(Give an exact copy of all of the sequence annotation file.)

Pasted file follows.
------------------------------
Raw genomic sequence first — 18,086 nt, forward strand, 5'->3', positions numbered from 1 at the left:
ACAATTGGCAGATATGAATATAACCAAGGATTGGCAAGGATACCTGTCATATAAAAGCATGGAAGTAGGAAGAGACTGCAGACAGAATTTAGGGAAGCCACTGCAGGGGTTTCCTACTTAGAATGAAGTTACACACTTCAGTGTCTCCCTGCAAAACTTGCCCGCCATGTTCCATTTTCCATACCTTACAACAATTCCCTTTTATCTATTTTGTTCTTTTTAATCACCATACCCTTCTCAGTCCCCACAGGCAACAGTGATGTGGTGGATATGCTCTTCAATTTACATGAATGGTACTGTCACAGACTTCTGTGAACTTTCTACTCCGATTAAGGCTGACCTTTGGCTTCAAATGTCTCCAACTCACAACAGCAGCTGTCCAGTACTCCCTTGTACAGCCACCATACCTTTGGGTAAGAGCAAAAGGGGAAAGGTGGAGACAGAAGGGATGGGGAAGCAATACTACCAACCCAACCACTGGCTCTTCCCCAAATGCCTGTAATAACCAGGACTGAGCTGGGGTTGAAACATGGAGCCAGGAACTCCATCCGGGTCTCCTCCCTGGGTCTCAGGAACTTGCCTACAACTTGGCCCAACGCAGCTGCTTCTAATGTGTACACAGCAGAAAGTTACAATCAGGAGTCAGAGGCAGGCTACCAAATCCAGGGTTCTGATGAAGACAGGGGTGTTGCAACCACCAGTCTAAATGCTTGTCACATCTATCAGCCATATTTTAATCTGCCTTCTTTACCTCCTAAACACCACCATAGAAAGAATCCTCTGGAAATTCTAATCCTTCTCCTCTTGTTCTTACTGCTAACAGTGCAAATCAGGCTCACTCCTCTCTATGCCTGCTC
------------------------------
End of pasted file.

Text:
Raw genomic sequence first — 18,086 nt, forward strand, 5'->3', positions numbered from 1 at the left:
ACAATTGGCAGATATGAATATAACCAAGGATTGGCAAGGATACCTGTCATATAAAAGCATGGAAGTAGGAAGAGACTGCAGACAGAATTTAGGGAAGCCACTGCAGGGGTTTCCTACTTAGAATGAAGTTACACACTTCAGTGTCTCCCTGCAAAACTTGCCCGCCATGTTCCATTTTCCATACCTTACAACAATTCCCTTTTATCTATTTTGTTCTTTTTAATCACCATACCCTTCTCAGTCCCCACAGGCAACAGTGATGTGGTGGATATGCTCTTCAATTTACATGAATGGTACTGTCACAGACTTCTGTGAACTTTCTACTCCGATTAAGGCTGACCTTTGGCTTCAAATGTCTCCAACTCACAACAGCAGCTGTCCAGTACTCCCTTGTACAGCCACCATACCTTTGGGTAAGAGCAAAAGGGGAAAGGTGGAGACAGAAGGGATGGGGAAGCAATACTACCAACCCAACCACTGGCTCTTCCCCAAATGCCTGTAATAACCAGGACTGAGCTGGGGTTGAAACATGGAGCCAGGAACTCCATCCGGGTCTCCTCCCTGGGTCTCAGGAACTTGCCTACAACTTGGCCCAACGCAGCTGCTTCTAATGTGTACACAGCAGAAAGTTACAATCAGGAGTCAGAGGCAGGCTACCAAATCCAGGGTTCTGATGAAGACAGGGGTGTTGCAACCACCAGTCTAAATGCTTGTCACATCTATCAGCCATATTTTAATCTGCCTTCTTTACCTCCTAAACACCACCATAGAAAGAATCCTCTGGAAATTCTAATCCTTCTCCTCTTGTTCTTACTGCTAACAGTGCAAATCAGGCTCACTCCTCTCTATGCCTGCTC